And so with that background, working to make the system work better, I think, was probably the biggest challenge. Building consensus among professionals who had very strong opinions about how things could work. Coming from their own disease-specific expertise, their own backgrounds in either kidney or liver or heart or lung or pediatrics or administration or from the lay community, each one of them brought valuable resources to the conversation about how to make the transplant system work better.

So I was really fortunate to be, I thought, a shepherd of the process, more so than anybody who determined or put my footprint on it. I think I really helped guide some of the conversations, and some of the more challenging ones included the discussion about kidney allocation, geographic variation in liver transplantation, disparities in transplantation. All of those things were very challenging conversations that required a facilitated conversation, and I felt like I was part of that conversation and I think we succeeded in some regard.

Interviewer: Off-camera we mentioned the diversity issue, the education issue, young surgeons. Do you want to comment about that?

Dr. Higgins: I think the field of transplantation is challenged by this question of diversity, as is healthcare in general. I think that the number of physicians that come from under-represented minority groups is about 3% to 4% in the United States. This is obviously a challenge. I think many patients, particularly those affected by kidney disease, hypertension, diabetes, heart disease, heart failure, all need our expertise.

And as an under-represented minority, I think sometimes I can relate to a patient who may look like me. Maybe be more inclined to go work in an under-represented environment, an environment that’s got socio-economic challenges, and maybe understand some of those issues. I think that the field of transplantation needs to reach out, to be more accepting of folks from Hispanic backgrounds, women, African Americans, and anybody who isn’t part of “the majority” to really provide service to those who need help.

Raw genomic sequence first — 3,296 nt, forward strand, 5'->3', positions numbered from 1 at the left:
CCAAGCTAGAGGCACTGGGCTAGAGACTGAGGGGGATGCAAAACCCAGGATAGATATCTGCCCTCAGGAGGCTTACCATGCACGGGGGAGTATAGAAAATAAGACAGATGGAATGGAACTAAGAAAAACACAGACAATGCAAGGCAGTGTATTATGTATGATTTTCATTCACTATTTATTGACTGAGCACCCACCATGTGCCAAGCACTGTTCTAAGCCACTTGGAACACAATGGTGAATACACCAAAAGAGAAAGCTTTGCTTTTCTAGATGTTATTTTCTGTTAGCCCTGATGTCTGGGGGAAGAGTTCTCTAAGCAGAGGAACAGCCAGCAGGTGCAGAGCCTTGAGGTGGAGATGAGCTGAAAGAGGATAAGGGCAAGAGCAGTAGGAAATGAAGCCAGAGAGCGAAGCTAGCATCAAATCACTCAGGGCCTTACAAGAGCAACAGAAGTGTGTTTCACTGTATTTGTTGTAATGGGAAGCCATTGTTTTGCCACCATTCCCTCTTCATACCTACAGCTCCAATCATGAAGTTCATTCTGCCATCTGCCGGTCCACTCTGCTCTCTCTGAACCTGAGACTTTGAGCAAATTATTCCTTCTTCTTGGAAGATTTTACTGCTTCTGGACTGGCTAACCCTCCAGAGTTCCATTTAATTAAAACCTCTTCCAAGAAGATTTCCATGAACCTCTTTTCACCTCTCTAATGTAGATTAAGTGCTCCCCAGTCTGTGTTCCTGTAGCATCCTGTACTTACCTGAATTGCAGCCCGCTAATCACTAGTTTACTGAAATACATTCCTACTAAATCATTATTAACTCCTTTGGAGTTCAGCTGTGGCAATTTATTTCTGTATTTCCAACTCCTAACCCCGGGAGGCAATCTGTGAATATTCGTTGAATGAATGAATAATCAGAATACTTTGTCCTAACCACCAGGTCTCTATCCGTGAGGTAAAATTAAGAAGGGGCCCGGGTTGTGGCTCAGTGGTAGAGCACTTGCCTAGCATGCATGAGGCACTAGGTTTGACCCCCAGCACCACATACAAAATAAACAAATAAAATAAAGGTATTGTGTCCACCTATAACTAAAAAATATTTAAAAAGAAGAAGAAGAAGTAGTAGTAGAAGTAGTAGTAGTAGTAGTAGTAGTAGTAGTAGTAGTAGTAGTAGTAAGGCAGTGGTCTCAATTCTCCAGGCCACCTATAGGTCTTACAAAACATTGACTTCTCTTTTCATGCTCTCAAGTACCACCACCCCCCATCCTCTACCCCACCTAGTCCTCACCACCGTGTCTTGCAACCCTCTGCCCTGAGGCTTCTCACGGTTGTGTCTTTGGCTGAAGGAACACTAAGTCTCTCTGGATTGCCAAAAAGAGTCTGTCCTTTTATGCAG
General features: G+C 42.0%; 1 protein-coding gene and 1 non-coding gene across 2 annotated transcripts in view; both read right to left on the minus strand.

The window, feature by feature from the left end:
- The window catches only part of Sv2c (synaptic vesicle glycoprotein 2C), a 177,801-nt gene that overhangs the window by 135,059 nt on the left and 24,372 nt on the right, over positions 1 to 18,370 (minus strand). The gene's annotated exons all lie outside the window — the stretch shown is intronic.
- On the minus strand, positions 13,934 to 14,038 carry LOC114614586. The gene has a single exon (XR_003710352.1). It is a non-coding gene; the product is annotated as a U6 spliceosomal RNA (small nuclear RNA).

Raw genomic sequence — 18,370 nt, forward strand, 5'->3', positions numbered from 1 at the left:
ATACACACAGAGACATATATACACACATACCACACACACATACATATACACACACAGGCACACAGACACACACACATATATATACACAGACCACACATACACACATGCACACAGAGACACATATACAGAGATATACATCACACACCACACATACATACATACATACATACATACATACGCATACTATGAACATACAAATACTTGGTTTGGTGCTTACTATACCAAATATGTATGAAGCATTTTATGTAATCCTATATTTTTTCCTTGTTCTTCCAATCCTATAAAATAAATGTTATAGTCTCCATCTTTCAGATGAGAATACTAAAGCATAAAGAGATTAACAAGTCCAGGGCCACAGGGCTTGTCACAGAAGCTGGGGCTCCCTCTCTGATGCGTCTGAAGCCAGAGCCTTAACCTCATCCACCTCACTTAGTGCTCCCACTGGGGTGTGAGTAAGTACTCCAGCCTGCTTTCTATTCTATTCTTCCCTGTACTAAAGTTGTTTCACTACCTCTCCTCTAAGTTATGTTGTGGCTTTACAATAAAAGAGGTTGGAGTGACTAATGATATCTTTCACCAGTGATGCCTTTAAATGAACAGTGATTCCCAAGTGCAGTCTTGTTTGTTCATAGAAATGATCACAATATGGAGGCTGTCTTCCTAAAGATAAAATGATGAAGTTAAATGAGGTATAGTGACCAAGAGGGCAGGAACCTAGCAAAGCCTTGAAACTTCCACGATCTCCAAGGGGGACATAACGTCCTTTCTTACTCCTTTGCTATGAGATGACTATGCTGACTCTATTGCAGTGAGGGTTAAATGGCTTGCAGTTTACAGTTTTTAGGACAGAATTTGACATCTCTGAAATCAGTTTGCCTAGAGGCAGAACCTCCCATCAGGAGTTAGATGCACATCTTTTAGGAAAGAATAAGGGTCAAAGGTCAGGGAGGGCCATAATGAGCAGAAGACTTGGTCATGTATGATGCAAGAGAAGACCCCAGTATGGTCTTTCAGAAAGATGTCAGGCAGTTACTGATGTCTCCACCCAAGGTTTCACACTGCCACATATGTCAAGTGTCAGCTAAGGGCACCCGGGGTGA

It turns out that 37% of the patients on the wait list for kidneys, I think, are African Americans. And yet a relatively small percentage of them get kidneys. The donor pool is made up of a relatively small number of African Americans who still have deep-rooted concerns about donation. So as an African American surgeon and transplant professional, I believe that I have a perspective and maybe I can relate to folks who otherwise might not participate in the process. And I’m hopeful that I can provide that kind of insight and interest others to come into the field as a leader.

Interviewer: How are your younger folks doing in growing into surgery and transplantation? Could you comment on that?

Dr. Higgins: Well one of the advantages of working at a big, academic state institution is that we have a diverse student body. And one of the advantages of joining the faculty at Ohio State has been that I could interact with folks on a broader scale, across a broader landscape, and potentially influence folks to come into our field. I am really honored and privileged to be there.

But I have always had an opportunity to work in urban, academic environments, to be exposed to people of color, people of different socio-economic backgrounds, folks who kind of fall below the socioeconomic kind of curve, and relate to them effectively. I have been very fortunate. And so I think whatever opportunities I’ve had in places like Ohio State or Henry Ford Hospital in Detroit or the Medical College of Virginia in Richmond, each one of those environments is a tapestry, a rich combination of folks from the majority and the minority communities and I think that’s been a real blessing for me.